‘F***ing moron’: Russian star DQ’d in ‘shameful’ drama after epic blow-up at official

Russia’s Andrey Rublev was defaulted from the Dubai ATP tournament for allegedly using obscene language in an angry tirade at a line umpire on Friday, gifting Alexander Bublik a place in the final.

Most of the deciding set was dominated by arguments between Bublik and chair umpire Miriam Bley over the timing of the introduction of new balls.

However, it was Rublev who lost his cool at 6-7 (4/7), 7-6 (7/5), 6-5, yelling towards a line umpire, and getting accused by a different one that the second seed swore at his colleague in Russian.

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Rublev insisted he was speaking in English and that he did not use any foul language but the 26-year-old was defaulted after the second line judge, who speaks Russian, claimed foul language had been used.

Bublik tried to convince Bley and ATP supervisor Roland Herfel to continue play but the call was made and the match was over.

Herfelt asked the line referee: Did he say “f***ing moron”?

Rublev interjected: I didn’t say “f***ing.” What do you mean – “f***ing”? I didn’t say that! It’s a huge lie! I swear – I didn’t say that.”

The result also means Bublik has secured his top-20 debut and will become the first Kazakh man to crack the world’s top 20 in the history of the ATP rankings when the new standings are released on Monday.

“I would have preferred to lose 7-6 in the third than to win the match like this,” said Bublik after the match.

“We could have played one of the greatest matches we played against each other in front of a packed crowd in Dubai. It’s a pity it’s ended like this.”

Up next in the final for the seventh seed is French fifth seed Ugo Humbert, who ended the title defence of Daniil Medvedev with a 7-5, 6-3 win in one hour and 51 minutes.

Rublev found sympathy from Spanish player Alejandro Davidovich Fokina, a quarter-finalist in Dubai, who described the sanction as “shameful”.

“Very unfair that they disqualify Rublev without first ensuring that what the line judge understood is correct,” the world number 24 wrote on X.

“That rule should be reviewed and changed. Shameful. We need VAR in tennis.”

Russian Daria Kasatkina, the women’s world number 12, called the decision a “joke”.

“So you can just default a player, take his points and money away, without even checking a video replay? What a joke, another confirmation we need a VAR in tennis and electronic line calling on all tournaments,” Kasatkina posted on X.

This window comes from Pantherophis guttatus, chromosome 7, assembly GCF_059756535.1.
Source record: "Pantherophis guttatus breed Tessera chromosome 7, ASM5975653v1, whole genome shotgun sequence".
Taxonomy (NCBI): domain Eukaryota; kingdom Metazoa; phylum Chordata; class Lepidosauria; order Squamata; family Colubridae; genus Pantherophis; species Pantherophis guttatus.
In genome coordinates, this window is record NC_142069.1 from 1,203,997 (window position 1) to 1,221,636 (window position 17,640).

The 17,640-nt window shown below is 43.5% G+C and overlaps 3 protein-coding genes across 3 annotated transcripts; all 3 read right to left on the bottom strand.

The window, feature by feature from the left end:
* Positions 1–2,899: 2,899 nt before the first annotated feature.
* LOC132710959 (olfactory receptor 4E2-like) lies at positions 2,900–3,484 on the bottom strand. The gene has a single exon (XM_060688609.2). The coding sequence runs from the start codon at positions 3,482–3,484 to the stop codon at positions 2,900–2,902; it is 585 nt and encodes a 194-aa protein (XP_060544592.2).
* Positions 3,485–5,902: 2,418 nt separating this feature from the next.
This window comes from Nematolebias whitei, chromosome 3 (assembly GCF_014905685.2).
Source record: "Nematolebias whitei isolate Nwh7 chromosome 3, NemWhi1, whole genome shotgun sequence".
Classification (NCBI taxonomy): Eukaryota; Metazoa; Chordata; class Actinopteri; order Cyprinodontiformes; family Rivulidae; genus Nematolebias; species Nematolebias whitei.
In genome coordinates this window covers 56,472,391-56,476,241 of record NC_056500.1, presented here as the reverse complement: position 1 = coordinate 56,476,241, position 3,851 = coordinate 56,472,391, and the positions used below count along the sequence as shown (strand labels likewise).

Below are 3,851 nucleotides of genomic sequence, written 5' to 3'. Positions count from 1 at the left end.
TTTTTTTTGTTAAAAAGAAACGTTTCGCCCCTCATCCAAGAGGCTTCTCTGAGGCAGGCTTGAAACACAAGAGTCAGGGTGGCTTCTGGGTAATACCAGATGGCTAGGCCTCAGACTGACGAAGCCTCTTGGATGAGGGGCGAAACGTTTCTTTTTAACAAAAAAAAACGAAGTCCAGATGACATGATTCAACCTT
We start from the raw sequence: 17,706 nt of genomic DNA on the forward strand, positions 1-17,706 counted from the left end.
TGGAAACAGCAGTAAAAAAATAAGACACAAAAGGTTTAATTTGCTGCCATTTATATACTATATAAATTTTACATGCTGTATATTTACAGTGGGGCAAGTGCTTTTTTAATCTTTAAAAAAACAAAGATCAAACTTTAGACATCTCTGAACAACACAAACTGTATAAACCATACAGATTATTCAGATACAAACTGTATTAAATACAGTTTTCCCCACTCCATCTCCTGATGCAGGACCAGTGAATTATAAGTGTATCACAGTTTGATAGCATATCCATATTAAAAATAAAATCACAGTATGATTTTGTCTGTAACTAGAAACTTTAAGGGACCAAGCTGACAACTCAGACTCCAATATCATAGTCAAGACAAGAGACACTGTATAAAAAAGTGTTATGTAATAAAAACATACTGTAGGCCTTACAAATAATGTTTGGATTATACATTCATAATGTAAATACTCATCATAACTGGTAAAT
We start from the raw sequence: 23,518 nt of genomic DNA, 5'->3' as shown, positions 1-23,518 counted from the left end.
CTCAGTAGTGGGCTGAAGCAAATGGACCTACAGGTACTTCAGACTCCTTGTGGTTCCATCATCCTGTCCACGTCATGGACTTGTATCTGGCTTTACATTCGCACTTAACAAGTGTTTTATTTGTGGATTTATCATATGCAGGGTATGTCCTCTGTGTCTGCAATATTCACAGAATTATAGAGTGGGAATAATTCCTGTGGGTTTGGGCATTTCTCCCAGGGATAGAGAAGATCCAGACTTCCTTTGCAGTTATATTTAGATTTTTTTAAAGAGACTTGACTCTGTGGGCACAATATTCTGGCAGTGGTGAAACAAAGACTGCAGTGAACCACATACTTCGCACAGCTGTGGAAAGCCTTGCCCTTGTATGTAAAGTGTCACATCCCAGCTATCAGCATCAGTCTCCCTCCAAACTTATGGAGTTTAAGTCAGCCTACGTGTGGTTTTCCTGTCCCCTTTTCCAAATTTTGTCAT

She added: “I didn’t said that he is right. What I’m saying is that the supervisor has to have a 100% confirmation in front of his eyes before making such a decision” and further commented “Trust me, many times they lie”.

Rublev was stunned after being defaulted.
Rublev was stunned after being defaulted.Source: Getty Images

Rublev fought back from 0-3 down in the first set and played a solid tie-break to take the lead in 50 minutes, surviving 17 winners off of Bublik’s racquet.

The second set followed a similar pattern, with Bublik claiming an early break of serve but failing to maintain his advantage as Rublev forced a tie-break.

This time though, the big-serving Kazakh snatched the last four points of the breaker to take the semi-final into a decider.

Bublik, who came into the match with an 8-0 record in deciding sets this season, dropped serve in the opening game of the final set, and got into a lengthy argument with Bley about the timing of new balls coming into play.

He also received a code violation for unsportsmanlike conduct for using obscene language in anger after getting broken.

Despite continuing to debate the issue with Bley during changeovers, Bublik managed to break back on a horrendous overhead miss from Rublev, who had seven break point opportunities to extend his lead over his opponent but couldn’t convert and the set was suddenly even at 4-all.

After Bublik held serve for 6-5, Rublev screamed towards a line judge in anger and soon received his marching orders.

Rublev had a heated argument with the court supervisor.Source: Getty Images

Bublik believes implementing electronic line-calling at all tournaments will help avoid such incidents moving forward.

“We have this proof every week that when the tournament is with electronic line-calling, we don’t have these troubles. Players are not getting crazy. It’s our passion. We play for this. We live for this. We grew up dreaming to be playing these stadiums,” Bublik explained.

“Then some guy who is working for three years as a line judge, staying there deciding something. Then you come up to the situation like this. Is it fault of Andrey? Maybe. Is it fault of the umpire? Maybe.

“If we take the umpire out, we cannot take off Andrey. That is the thing. We cannot take off players. Players will be there. It’s tennis because of the players, because we are playing this sport, not the opposite way around.

“We can take any umpire away — and that would solve many issues.”

Meanwhile, the left-handed Humbert snapped Medvedev’s eight-match winning streak in Dubai to improve to 4-3 head-to-head against top-five opposition and 3-1 overall in clashes against the Russian.

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